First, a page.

The employer can verify the recent credit history. Credit reports use various sources by credit bureaus. A credit score gives an approximate figure of your financial health and credibility.

The credit reports from different agencies may not be identical. The information collected is approximated. These sources include credit card payments, loan accounts, and bankruptcies, and so on.

Employees can conduct their credit checks so that they can fix any discrepancies before an employer points it out.

  •  Employment history verification

Previous employment records can be useful information for judging an employee’s abilities and claims. The employer can call up and check with the previous employee and cross-check the information provided by the candidate.

  • Drug tests

Drug tests may provide information on the sobriety and sound mind of the person under consideration for employment. Tests are performed only with proper authorization of the candidate being tested.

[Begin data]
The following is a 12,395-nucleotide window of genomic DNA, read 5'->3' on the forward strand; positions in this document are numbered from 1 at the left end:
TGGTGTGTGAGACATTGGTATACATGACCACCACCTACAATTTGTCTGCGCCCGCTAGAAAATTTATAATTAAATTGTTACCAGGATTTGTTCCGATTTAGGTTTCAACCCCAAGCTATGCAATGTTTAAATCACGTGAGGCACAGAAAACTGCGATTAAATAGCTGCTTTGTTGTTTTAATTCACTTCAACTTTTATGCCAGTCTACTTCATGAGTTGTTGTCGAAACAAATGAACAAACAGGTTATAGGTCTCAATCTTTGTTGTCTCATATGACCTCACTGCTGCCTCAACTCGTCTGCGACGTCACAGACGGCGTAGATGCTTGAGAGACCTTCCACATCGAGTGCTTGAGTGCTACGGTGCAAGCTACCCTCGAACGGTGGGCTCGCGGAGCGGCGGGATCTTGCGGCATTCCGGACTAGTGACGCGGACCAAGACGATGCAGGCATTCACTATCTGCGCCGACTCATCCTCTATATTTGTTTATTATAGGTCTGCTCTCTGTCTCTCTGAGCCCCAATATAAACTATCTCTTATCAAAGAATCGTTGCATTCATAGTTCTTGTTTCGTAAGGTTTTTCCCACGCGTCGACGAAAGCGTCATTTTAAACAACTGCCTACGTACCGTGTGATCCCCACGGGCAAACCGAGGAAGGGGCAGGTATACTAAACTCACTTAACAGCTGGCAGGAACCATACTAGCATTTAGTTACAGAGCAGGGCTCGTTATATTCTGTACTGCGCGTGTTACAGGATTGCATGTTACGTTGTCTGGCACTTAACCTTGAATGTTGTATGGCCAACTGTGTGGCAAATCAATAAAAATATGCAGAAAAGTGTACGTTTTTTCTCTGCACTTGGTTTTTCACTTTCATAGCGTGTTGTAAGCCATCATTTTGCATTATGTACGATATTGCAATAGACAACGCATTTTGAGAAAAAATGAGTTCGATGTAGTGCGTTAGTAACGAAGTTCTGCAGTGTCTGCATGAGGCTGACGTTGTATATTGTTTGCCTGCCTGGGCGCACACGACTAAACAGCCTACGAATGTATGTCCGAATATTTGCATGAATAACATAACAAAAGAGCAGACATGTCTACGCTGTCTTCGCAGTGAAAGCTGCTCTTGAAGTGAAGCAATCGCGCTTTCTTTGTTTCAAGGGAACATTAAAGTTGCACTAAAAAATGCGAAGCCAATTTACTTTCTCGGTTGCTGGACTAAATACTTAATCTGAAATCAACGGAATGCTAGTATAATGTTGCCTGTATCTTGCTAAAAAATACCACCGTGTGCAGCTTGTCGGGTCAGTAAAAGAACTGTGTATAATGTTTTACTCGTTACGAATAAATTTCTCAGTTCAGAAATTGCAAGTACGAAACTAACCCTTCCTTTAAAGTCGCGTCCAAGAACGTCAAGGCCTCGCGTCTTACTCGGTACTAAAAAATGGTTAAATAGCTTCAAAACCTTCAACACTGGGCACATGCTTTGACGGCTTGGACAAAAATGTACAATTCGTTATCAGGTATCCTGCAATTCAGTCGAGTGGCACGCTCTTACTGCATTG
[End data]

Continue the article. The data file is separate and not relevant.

• Criminal records

Criminal records can show any past criminal or risky behavior that may make a person unfit for a job. As an example, a person involved in embezzlement may not be fit for a job handling financial transactions. Criminal records may show any ongoing or convicted charges for any criminal offense at state, country, or federal level.

  • Academic history verification

Educational qualification is of primary concern and provides the basic eligibility criteria for any job roles. Hence the employer might look into the credibility of the academic history mentioned in the candidate’s resume.

  • Driving record

Driving records may be of concern for certain job roles and can also serve as an identification document.

  • Personal and professional references

Personal and professional references that the candidate provides may be cross-verified for authenticity.

5Conclusion

Background checks are a necessary part of the hiring process. Hence, both the employee and job candidates must be aware of the regulations and rights concerning background checks and make sure privacy rights are upheld. 

Potential employees must be honest in the information they provide the employer and make sure they are responsible for what information they share on public platforms like social media. Knowing what comes up on a background check can help an applicant better prepare for the application process.